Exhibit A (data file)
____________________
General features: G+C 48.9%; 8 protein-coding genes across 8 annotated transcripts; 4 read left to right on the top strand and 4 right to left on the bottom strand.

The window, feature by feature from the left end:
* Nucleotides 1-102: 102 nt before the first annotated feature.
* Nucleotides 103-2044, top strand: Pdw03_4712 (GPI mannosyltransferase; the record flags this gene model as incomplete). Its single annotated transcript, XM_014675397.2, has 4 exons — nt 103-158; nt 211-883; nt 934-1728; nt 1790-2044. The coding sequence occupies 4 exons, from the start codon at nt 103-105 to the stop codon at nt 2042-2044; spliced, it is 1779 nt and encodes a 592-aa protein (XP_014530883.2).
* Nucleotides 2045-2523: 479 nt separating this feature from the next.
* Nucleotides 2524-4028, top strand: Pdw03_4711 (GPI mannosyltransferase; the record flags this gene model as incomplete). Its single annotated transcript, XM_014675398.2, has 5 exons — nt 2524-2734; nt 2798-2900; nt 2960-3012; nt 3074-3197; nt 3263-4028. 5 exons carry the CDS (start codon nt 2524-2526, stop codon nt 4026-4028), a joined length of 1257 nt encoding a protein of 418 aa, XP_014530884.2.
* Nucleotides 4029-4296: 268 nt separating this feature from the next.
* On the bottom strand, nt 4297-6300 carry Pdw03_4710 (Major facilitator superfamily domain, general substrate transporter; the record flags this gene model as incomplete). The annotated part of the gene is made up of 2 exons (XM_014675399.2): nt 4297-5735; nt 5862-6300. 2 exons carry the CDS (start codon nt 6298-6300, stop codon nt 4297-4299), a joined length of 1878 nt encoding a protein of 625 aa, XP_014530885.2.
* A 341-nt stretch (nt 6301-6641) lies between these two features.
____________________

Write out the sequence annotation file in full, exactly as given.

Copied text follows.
General features: G+C 48.9%; 8 protein-coding genes across 8 annotated transcripts; 4 read left to right on the top strand and 4 right to left on the bottom strand.

The window, feature by feature from the left end:
* Nucleotides 1-102: 102 nt before the first annotated feature.
* Nucleotides 103-2044, top strand: Pdw03_4712 (GPI mannosyltransferase; the record flags this gene model as incomplete). Its single annotated transcript, XM_014675397.2, has 4 exons — nt 103-158; nt 211-883; nt 934-1728; nt 1790-2044. The coding sequence occupies 4 exons, from the start codon at nt 103-105 to the stop codon at nt 2042-2044; spliced, it is 1779 nt and encodes a 592-aa protein (XP_014530883.2).
* Nucleotides 2045-2523: 479 nt separating this feature from the next.
* Nucleotides 2524-4028, top strand: Pdw03_4711 (GPI mannosyltransferase; the record flags this gene model as incomplete). Its single annotated transcript, XM_014675398.2, has 5 exons — nt 2524-2734; nt 2798-2900; nt 2960-3012; nt 3074-3197; nt 3263-4028. 5 exons carry the CDS (start codon nt 2524-2526, stop codon nt 4026-4028), a joined length of 1257 nt encoding a protein of 418 aa, XP_014530884.2.
* Nucleotides 4029-4296: 268 nt separating this feature from the next.
* On the bottom strand, nt 4297-6300 carry Pdw03_4710 (Major facilitator superfamily domain, general substrate transporter; the record flags this gene model as incomplete). The annotated part of the gene is made up of 2 exons (XM_014675399.2): nt 4297-5735; nt 5862-6300. 2 exons carry the CDS (start codon nt 6298-6300, stop codon nt 4297-4299), a joined length of 1878 nt encoding a protein of 625 aa, XP_014530885.2.
* A 341-nt stretch (nt 6301-6641) lies between these two features.